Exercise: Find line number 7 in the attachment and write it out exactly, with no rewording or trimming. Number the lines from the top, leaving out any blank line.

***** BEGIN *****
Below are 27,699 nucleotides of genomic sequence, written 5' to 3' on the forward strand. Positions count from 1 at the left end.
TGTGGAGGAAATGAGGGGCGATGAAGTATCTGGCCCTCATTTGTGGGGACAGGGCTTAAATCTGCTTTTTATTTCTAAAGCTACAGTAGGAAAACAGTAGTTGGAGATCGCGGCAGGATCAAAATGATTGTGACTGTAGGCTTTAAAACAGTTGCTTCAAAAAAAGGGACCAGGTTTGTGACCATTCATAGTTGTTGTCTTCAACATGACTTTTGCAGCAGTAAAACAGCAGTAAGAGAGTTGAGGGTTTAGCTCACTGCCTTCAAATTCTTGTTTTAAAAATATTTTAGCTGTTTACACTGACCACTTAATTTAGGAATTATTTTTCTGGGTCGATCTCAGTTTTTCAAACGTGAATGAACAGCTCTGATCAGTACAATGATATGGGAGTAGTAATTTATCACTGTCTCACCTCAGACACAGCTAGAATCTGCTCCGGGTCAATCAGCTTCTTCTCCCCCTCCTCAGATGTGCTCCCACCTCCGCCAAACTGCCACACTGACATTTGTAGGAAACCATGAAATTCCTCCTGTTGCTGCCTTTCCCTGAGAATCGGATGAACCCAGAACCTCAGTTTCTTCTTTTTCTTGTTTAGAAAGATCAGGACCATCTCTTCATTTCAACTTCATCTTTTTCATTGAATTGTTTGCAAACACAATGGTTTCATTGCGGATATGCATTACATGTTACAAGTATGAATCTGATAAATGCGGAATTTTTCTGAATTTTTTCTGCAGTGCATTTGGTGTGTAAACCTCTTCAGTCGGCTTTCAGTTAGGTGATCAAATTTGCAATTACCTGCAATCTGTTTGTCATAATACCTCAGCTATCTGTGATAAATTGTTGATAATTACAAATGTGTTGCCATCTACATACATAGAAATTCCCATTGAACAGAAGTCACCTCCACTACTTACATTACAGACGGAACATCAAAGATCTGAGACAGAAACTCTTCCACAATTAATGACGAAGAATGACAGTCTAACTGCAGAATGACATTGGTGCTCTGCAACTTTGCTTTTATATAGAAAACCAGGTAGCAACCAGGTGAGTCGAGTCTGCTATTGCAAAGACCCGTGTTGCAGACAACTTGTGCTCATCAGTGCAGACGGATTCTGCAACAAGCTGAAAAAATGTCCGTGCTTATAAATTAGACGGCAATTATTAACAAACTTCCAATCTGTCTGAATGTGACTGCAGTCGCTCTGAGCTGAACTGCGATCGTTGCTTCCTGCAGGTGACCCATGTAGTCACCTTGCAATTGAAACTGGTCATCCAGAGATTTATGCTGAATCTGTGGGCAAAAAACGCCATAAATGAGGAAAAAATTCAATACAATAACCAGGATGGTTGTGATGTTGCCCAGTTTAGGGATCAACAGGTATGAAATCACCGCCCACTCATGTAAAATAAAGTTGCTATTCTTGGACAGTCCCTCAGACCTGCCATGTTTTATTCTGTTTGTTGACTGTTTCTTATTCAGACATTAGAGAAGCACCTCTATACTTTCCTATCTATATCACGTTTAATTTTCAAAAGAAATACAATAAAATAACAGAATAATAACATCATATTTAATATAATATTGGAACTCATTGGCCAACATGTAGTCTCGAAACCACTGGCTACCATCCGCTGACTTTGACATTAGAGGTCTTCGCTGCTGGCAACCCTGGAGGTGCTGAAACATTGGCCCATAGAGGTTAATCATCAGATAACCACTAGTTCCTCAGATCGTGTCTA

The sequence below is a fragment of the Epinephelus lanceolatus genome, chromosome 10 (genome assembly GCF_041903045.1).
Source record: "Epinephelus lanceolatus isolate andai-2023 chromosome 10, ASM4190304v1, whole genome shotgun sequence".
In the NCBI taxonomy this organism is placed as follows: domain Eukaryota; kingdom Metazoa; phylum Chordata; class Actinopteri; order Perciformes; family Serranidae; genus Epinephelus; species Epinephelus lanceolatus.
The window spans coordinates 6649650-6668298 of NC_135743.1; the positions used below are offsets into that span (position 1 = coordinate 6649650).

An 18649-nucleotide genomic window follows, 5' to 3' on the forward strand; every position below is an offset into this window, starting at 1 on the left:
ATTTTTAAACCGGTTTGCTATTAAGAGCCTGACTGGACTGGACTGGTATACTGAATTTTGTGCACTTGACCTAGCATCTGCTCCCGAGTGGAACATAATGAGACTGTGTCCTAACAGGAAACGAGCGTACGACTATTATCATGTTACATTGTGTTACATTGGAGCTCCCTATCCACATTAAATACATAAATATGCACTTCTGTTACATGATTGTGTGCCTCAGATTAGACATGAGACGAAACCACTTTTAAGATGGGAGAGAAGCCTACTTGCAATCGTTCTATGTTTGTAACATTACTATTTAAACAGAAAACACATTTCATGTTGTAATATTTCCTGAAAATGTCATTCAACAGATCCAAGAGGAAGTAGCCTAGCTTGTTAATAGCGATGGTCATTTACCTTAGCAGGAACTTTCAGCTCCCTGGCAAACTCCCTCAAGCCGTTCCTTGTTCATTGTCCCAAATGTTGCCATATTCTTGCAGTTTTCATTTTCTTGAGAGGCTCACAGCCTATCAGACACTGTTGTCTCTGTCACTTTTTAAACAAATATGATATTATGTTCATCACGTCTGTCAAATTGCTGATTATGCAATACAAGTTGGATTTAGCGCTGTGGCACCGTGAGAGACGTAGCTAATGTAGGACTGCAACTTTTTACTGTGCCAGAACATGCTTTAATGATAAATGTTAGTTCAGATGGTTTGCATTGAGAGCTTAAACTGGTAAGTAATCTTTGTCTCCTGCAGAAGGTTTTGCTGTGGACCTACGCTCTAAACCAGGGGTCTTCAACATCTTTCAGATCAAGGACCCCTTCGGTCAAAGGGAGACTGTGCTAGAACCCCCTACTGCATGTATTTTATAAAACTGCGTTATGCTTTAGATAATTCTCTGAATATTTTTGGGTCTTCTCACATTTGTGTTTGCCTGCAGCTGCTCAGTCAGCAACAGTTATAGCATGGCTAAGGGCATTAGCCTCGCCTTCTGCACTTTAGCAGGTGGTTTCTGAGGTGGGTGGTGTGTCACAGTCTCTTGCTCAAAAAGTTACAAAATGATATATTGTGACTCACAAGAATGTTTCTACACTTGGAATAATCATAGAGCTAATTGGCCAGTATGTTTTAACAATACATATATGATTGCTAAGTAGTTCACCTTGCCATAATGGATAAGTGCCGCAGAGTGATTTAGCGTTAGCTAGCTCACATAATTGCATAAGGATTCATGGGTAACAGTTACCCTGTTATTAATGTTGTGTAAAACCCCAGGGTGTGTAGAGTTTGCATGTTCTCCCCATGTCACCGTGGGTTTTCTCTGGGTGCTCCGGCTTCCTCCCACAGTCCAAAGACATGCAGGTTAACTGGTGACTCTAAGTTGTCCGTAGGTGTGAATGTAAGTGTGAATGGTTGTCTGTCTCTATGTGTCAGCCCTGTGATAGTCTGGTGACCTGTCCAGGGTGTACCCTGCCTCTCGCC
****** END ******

An 18649-nucleotide genomic window follows, 5' to 3' on the forward strand; every position below is an offset into this window, starting at 1 on the left: